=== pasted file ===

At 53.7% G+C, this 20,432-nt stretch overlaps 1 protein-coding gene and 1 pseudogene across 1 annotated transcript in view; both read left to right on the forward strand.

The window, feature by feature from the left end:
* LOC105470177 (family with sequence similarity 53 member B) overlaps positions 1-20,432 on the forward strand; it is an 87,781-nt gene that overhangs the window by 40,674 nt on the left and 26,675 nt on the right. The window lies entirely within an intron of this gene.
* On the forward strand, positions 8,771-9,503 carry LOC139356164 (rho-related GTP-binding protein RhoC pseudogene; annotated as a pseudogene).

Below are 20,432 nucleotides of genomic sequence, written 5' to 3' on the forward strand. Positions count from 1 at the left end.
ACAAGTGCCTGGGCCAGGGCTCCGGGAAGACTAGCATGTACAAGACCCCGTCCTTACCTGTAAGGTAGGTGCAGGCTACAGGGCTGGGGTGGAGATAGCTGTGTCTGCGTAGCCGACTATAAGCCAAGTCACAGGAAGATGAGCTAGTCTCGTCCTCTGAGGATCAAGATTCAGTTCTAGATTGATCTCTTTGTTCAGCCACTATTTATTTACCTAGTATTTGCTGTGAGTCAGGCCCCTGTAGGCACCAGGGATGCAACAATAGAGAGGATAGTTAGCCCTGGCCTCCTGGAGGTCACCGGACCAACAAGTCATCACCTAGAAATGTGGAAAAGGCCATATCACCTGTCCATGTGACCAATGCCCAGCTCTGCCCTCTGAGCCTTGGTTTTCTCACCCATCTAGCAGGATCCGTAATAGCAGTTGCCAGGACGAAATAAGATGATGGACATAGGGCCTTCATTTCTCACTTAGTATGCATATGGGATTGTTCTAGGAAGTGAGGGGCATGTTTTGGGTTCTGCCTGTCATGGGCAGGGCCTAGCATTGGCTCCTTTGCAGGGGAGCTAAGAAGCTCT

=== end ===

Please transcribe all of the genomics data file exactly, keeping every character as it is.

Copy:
At 53.7% G+C, this 20,432-nt stretch overlaps 1 protein-coding gene and 1 pseudogene across 1 annotated transcript in view; both read left to right on the forward strand.

The window, feature by feature from the left end:
* LOC105470177 (family with sequence similarity 53 member B) overlaps positions 1-20,432 on the forward strand; it is an 87,781-nt gene that overhangs the window by 40,674 nt on the left and 26,675 nt on the right. The window lies entirely within an intron of this gene.
* On the forward strand, positions 8,771-9,503 carry LOC139356164 (rho-related GTP-binding protein RhoC pseudogene; annotated as a pseudogene).

Below are 20,432 nucleotides of genomic sequence, written 5' to 3' on the forward strand. Positions count from 1 at the left end.
ACAAGTGCCTGGGCCAGGGCTCCGGGAAGACTAGCATGTACAAGACCCCGTCCTTACCTGTAAGGTAGGTGCAGGCTACAGGGCTGGGGTGGAGATAGCTGTGTCTGCGTAGCCGACTATAAGCCAAGTCACAGGAAGATGAGCTAGTCTCGTCCTCTGAGGATCAAGATTCAGTTCTAGATTGATCTCTTTGTTCAGCCACTATTTATTTACCTAGTATTTGCTGTGAGTCAGGCCCCTGTAGGCACCAGGGATGCAACAATAGAGAGGATAGTTAGCCCTGGCCTCCTGGAGGTCACCGGACCAACAAGTCATCACCTAGAAATGTGGAAAAGGCCATATCACCTGTCCATGTGACCAATGCCCAGCTCTGCCCTCTGAGCCTTGGTTTTCTCACCCATCTAGCAGGATCCGTAATAGCAGTTGCCAGGACGAAATAAGATGATGGACATAGGGCCTTCATTTCTCACTTAGTATGCATATGGGATTGTTCTAGGAAGTGAGGGGCATGTTTTGGGTTCTGCCTGTCATGGGCAGGGCCTAGCATTGGCTCCTTTGCAGGGGAGCTAAGAAGCTCT